The history of Traditional Chinese Medicine Spans over more than 5000 years of human history. The Yellow Emperor’s Classic of Internal Medicine, recorded by Qi Bo is the earliest known recording of TCM, and is dated sometime between the 3rd-1st centuries BC (2016, Huangidi Neijing), and is the foundation of all Chinese Medicine that followed.
It wasn’t until Zhang Zhongjing (150-219 AD) that the first major school of thought – the Shang Han school – was introduced to Chinese Medicine. Zhang Zhongjing was the earliest doctor to describe pathology form external pathogenic factors systematically, in which he focused primarily on invasions of Wind-Cold and their consequences, and formulated the theory of the Six Stages (Maciocia, 1989 p. 270). He wrote Discussion on Cold Induced Diseases. This school of thought led Chinese medicine for 15 centuries (Maciocia, 1989 p. 270), and spawned the development of the Four Schools of Jin-Yuan, and the development of the Wen Ben school. And, in fact, is still used and taught in modern practice (Jin-Huai, 2013).
The Cooling School, led by Liu Wansu (1120-1200), was the first of the Jin-Yuan schools, and was centered around the understanding that the Suwen – or Six Pathogenic Factors: Wind, Cold, Summer Heat, Damp, Dry, and Fire – as the source of disease, would all ultimately manifest as pathogenic Fire. Even Cold would either turn into Fire, or undergo a process of assimilation and manifest with Fire-type patterns. Therefore, Liu Wansu’s primary key to treatment was to lower Heart Fire and Tonify Kidney Water, especially using cool and cold-natured herbs. It’s also important to note that Wansu advocated treatment according to time and place, stating that the Suwen varied in a cyclical manner according to the Five Elements, as well as the patient’s constitution, and characteristics of the disease including recognition of the underlying Fire. This method of treatment was only suited to those with a strong constitution (Dharmananda, 2001).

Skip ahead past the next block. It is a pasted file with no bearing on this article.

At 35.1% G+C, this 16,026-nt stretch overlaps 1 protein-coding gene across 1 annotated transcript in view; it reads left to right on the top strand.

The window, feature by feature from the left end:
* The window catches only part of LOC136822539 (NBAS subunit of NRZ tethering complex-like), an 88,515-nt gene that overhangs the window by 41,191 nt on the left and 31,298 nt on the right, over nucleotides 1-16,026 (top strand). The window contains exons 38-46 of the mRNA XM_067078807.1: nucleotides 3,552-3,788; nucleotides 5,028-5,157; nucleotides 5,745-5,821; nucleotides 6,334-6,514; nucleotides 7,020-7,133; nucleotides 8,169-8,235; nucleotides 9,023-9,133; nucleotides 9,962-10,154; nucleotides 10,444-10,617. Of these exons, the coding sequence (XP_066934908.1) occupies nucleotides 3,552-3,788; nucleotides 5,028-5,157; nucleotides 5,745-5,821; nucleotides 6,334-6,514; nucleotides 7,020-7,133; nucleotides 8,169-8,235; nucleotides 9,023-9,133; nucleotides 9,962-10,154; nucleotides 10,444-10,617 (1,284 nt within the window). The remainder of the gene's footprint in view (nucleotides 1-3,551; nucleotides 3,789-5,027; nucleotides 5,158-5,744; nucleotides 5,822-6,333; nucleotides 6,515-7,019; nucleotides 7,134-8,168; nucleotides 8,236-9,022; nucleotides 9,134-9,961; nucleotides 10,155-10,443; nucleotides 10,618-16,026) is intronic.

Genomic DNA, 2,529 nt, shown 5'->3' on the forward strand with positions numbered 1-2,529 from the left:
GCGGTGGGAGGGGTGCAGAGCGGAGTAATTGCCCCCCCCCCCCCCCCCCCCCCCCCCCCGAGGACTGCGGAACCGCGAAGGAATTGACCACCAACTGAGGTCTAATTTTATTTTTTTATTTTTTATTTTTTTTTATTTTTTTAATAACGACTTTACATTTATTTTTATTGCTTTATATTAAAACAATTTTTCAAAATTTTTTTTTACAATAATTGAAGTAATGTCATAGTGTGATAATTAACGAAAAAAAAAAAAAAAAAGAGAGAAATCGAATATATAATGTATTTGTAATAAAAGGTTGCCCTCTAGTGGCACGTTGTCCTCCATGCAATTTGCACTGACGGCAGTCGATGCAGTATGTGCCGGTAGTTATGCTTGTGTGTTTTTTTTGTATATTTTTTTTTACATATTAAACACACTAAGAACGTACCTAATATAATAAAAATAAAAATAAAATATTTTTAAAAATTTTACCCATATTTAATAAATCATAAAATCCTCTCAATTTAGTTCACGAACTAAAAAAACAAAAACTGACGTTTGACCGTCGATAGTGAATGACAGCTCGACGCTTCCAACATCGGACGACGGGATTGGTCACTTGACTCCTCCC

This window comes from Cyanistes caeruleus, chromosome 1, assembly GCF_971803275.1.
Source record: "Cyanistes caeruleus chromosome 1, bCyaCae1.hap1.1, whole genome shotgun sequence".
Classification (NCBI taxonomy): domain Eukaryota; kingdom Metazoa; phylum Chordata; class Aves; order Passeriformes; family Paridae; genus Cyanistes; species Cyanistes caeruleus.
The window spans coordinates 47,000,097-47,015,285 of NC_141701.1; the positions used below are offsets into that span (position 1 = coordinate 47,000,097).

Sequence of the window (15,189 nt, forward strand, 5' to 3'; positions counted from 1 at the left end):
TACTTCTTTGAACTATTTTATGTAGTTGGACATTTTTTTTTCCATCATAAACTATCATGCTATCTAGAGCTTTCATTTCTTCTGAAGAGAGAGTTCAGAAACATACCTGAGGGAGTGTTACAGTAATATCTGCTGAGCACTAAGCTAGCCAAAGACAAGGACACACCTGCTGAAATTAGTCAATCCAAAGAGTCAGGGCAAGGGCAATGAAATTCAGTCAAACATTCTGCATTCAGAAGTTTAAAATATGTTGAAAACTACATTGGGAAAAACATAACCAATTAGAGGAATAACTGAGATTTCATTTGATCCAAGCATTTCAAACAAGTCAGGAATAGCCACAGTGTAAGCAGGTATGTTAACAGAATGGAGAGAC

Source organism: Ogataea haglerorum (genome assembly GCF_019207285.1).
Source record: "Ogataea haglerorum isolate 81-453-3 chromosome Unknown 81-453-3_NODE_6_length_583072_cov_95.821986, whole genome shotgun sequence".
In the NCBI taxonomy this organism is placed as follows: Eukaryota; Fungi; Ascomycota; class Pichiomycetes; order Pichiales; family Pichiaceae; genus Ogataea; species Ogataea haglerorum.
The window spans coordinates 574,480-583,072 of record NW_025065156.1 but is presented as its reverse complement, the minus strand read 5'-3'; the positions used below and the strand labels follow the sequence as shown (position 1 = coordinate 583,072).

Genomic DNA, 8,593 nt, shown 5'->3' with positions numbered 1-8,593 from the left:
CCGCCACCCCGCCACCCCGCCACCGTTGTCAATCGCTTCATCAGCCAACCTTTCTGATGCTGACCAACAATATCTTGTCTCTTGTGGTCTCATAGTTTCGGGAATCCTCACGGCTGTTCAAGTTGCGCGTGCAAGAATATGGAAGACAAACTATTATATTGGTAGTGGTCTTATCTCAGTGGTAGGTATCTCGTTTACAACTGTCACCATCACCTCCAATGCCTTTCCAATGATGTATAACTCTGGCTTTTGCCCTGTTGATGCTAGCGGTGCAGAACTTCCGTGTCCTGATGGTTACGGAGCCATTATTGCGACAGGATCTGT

The Purgation School, led by Zhang Congzheng (1156-1228), believed that most diseases resulted from evils invading the body. External pathogenic factors were divided into two groups; the original Suwen, considered to be of Heaven, and the Pathogens of Earth: Fog, Dew, Rain, Hail, Ice, and Mud. And alternative cause of disease was improper food intake, particularly when in excess of one or more of the five tastes. The primary treatment goal was to remove the evils and dispel the food excesses. Congzheng accomplished this by expanding on the traditional three methods of purging – Sweating, Emesis, and Purgation. This was considered very risky due to the fact that failure of the treatment to eradicate the disease left the patient too weak to survive. Congzheng also advocated a change in formula in accordance with local conditions, and believed that Tonification should be accomplished through food over herbs due to the dangers of potency. Neither of the first two Jin-Yuan schools put much support behind internally generated diseases (Dharmananda, 2001).
The Spleen/Stomach School, led by Li Gao (1180-1251), followed the syndrome discrimination patters of Zangfu established by Zhang Yuansu, but believed that diseases were mainly derived from damage to the Spleen and Stomach, which is the foundation of the body’s Qi. In “Treatise of Spleen and Stomach,” Gao explains the source of damage to three factors: Improper Food Intake (especially an excess of cold, raw, fatty, or unclean foods), Overstrain that leads to exhaustion and need for rest in the middle of the day, and Mental Irritation caused by excessive emotions agitating the Heart Fire. The primary pattern from this point of view was the sinking of Qi, and so treatments included the raising of Qi, especially via herbal remedies, transitioning the school to become known as the “school of Warm Tonification.” This school persisted through the centuries, and Ye Gui (1667-1746) eventually identified the missing element as the Nourishing of Stomach Yin, and introduced an emphasis on aromatic orifice opening agents for specific febrile diseases (Dharmananda, 2001).